Nurse care by selection of smaller sheaths, gentle catheter manipulation, adequate anticoagulation, use of appropriate compression devices and avoiding prolonged high-pressure compression can prevent most of these complications.
Nurse’s attention for the pain symptoms, numbness and prompt diagnosis of hematoma can reduce the occurrence of cardiac catheterization complications effectively.
•Ali A, Kousha M, Soubani A. Rupture of a pulmonary artery branch during right heart catheterization. Am J Respir Crit Care Med. 2011 Apr 1; 183(7):949.
•Bhat T, Teli S, Bhat H, Akhtar M, Meghani M, Lafferty J, Gala B. Access-site complications and their management during transradial cardiac catheterization. Expert Rev Cardiovasc Ther. 2012 May; 10(5):627-34.
•Burrel M, Real MI, Barrufet M, Arguis P, Sánchez M, Berrocal L, Montañá X, Ninot S. Pulmonary artery pseudoaneurysm after Swan-Ganz catheter placement: embolization with vascular plugs. J Vasc Interv Radiol. 2010 Apr; 21(4):577-81.
•Cale L, Constantino R. Strategies for decreasing vascular complications in diagnostic cardiac catheterization patients. Dimens Crit Care Nurs. 2012 Jan-Feb; 31(1):13-7.
•Collins N, Wainstein R, Ward M, Bhagwandeen R, Dzavik V. Pseudoaneurysm after transradial cardiac catheterization: case series and review of the literature. Catheter Cardiovasc Interv. 2012 Aug 1; 80(2):283-7.
•Conway A, Page K, Rolley J, Fulbrook P. Risk factors for impaired respiratory function during nurse-administered procedural sedation and analgesia in the cardiac catheterisation laboratory: a matched case-control study. Eur J Cardiovasc Nurs. 2012 Dec 21.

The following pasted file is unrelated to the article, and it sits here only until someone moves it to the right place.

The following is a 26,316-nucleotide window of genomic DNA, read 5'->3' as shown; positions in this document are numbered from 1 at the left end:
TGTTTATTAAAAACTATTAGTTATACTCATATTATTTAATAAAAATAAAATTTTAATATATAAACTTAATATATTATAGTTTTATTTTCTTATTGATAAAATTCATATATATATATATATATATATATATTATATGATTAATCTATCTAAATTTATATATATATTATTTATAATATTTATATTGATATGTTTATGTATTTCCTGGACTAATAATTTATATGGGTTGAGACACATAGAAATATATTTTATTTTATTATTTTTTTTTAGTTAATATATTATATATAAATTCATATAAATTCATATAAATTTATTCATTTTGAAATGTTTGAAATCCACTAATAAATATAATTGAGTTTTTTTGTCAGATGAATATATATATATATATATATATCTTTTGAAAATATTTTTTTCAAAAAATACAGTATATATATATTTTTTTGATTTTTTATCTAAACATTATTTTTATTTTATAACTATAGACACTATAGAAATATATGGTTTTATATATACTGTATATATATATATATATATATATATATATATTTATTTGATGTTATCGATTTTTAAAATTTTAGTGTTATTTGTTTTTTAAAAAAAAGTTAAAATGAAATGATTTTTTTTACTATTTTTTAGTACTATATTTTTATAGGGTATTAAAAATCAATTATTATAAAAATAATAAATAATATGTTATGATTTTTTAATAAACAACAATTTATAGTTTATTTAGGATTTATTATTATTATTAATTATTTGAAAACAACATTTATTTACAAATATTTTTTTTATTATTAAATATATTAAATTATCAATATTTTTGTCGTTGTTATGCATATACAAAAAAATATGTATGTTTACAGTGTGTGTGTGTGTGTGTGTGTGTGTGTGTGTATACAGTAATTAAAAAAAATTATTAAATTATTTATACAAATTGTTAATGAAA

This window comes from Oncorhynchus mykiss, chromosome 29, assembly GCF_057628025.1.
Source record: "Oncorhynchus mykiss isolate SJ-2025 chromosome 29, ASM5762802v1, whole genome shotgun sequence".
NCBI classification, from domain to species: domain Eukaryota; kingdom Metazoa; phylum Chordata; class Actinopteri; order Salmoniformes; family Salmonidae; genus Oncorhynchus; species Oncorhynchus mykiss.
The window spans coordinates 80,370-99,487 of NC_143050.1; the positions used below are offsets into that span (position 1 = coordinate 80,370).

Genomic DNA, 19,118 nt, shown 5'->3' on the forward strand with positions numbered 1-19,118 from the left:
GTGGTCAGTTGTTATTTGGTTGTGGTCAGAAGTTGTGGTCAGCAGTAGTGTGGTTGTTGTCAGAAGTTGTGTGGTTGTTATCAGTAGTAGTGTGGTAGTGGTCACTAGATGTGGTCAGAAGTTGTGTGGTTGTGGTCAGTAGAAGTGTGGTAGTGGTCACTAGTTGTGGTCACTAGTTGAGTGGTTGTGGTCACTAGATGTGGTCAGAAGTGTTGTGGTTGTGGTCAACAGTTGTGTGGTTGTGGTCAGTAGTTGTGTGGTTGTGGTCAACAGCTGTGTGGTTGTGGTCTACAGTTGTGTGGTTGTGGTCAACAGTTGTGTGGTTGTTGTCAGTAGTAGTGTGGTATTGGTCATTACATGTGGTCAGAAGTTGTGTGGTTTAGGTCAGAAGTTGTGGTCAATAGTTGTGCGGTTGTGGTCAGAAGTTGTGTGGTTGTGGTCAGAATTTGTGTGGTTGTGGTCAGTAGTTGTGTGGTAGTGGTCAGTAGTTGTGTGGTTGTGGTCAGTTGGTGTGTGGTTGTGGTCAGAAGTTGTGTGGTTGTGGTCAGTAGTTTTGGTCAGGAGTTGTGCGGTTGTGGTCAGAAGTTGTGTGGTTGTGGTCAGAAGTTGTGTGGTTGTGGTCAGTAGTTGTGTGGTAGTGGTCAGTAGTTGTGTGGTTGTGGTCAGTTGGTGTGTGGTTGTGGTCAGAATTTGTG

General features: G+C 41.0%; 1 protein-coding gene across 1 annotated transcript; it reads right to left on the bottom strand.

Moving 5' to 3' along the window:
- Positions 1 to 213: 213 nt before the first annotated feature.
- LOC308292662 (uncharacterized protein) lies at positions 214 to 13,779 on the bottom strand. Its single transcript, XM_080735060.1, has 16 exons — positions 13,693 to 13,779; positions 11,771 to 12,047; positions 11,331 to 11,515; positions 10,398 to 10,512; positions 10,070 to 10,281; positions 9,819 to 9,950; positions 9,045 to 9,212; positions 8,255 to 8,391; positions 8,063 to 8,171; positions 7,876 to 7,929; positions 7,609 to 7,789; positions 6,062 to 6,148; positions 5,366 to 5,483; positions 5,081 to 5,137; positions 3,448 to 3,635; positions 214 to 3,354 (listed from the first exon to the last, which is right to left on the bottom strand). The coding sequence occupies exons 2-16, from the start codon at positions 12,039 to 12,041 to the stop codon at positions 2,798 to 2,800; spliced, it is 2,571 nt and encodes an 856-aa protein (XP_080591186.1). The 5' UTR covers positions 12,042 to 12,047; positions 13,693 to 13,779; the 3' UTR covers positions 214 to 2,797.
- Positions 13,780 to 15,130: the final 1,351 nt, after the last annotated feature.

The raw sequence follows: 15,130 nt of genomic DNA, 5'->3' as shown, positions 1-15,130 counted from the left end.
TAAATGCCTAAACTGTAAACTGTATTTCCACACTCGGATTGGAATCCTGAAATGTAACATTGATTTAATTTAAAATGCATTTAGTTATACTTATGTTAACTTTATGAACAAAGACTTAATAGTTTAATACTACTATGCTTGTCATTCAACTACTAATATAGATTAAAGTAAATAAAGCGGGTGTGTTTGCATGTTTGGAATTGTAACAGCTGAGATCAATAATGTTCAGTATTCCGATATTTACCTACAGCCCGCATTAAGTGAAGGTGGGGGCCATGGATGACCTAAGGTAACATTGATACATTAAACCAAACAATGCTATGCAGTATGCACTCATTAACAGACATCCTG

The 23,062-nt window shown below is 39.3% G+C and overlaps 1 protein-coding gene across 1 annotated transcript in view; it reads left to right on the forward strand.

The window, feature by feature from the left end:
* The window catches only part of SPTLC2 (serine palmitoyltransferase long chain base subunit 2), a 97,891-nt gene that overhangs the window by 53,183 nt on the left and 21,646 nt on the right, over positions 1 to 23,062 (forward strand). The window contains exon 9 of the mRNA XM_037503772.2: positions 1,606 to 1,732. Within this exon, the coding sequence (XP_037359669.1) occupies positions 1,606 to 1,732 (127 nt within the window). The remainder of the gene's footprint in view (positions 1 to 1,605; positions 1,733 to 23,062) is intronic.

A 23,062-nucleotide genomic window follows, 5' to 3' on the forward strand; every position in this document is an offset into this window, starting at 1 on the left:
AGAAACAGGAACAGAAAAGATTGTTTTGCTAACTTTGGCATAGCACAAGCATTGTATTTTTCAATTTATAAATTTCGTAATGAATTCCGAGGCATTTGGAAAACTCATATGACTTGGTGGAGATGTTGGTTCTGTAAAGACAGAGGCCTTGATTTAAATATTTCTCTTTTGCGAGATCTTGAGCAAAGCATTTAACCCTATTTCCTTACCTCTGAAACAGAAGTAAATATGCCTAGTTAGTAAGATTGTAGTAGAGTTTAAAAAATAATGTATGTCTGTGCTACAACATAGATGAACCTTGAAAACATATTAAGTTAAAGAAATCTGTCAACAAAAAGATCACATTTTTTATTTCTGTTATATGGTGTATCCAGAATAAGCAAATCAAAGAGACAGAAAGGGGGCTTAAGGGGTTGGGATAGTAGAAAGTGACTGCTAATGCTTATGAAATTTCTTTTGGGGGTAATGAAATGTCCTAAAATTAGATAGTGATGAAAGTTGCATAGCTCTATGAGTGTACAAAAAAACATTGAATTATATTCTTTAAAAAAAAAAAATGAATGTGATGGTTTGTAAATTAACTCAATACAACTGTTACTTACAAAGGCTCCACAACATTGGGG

•Corley A, Barnett AG, Mullany D, Fraser JF. Nurse-determined assessment of cardiac output. Comparing a non-invasive cardiac output device and pulmonary artery catheter: a prospective observational study. Int J Nurs Stud. 2009 Oct; 46(10):1291-7.
•Dumond AA, da Cruz E, Almodovar MC, Friesen RH. Femoral artery catheterization in neonates and infants. Pediatr Crit Care Med. 2012 Jan; 13(1):39-41.
•Gabrielli R, Rosati MS, Vitale S, Millarelli M, Chiappa R, Siani A, Irace L, Caselli G. Fatal complication after thrombin injection for post-catheterization femoral pseudoaneurysm. Thorac Cardiovasc Surg. 2011 Sep; 59(6):372-5.
•Hamel WJ. Femoral artery closure after cardiac catheterization. Crit Care Nurse. 2009 Feb; 29(1):39-46; quiz 47.
•Huber C. Safety after cardiac catheterization. Am J Nurs. 2009 Aug; 109(8):57-8.
•Lupi A, Lazzero M, Plebani L, Sansa M, Bongo AS. Safety and efficacy of the new Angio-Seal Evolution™ closure device: a single-center experience. J Invasive Cardiol. 2011 Apr; 23(4):150-5.
•McRae ME, Rodger M. Transcatheter aortic valve implantation outcomes: implications for practice. J Cardiovasc Nurs. 2012 May-Jun; 27(3):270-82.
•Ohlow MA, Secknus MA, von Korn H, Neumeister A, Wagner A, Yu J, Lauer B. Incidence and outcome of femoral vascular complications among 18,165 patients undergoing cardiac catheterisation. Int J Cardiol. 2009 Jun 12; 135(1):66-71.
•Rodriguez A, Katz SG. The use of the StarClose device for obtaining femoral artery hemostasis. Vasc Endovascular Surg. 2011 Oct; 45(7):627-30.
•Saad A, Knolla R, Gupta K. Complex regional pain syndrome following transfemoral catheterization. J Invasive Cardiol. 2011 Nov; 23(11):E267-70.
•Zellner C, Yeghiazarians Y, Ports TA, Ursell P, Boyle AJ. Sterile radial artery granuloma after transradial cardiac catheterization. Cardiovasc Revasc Med. 2011
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Liz Di Bernardo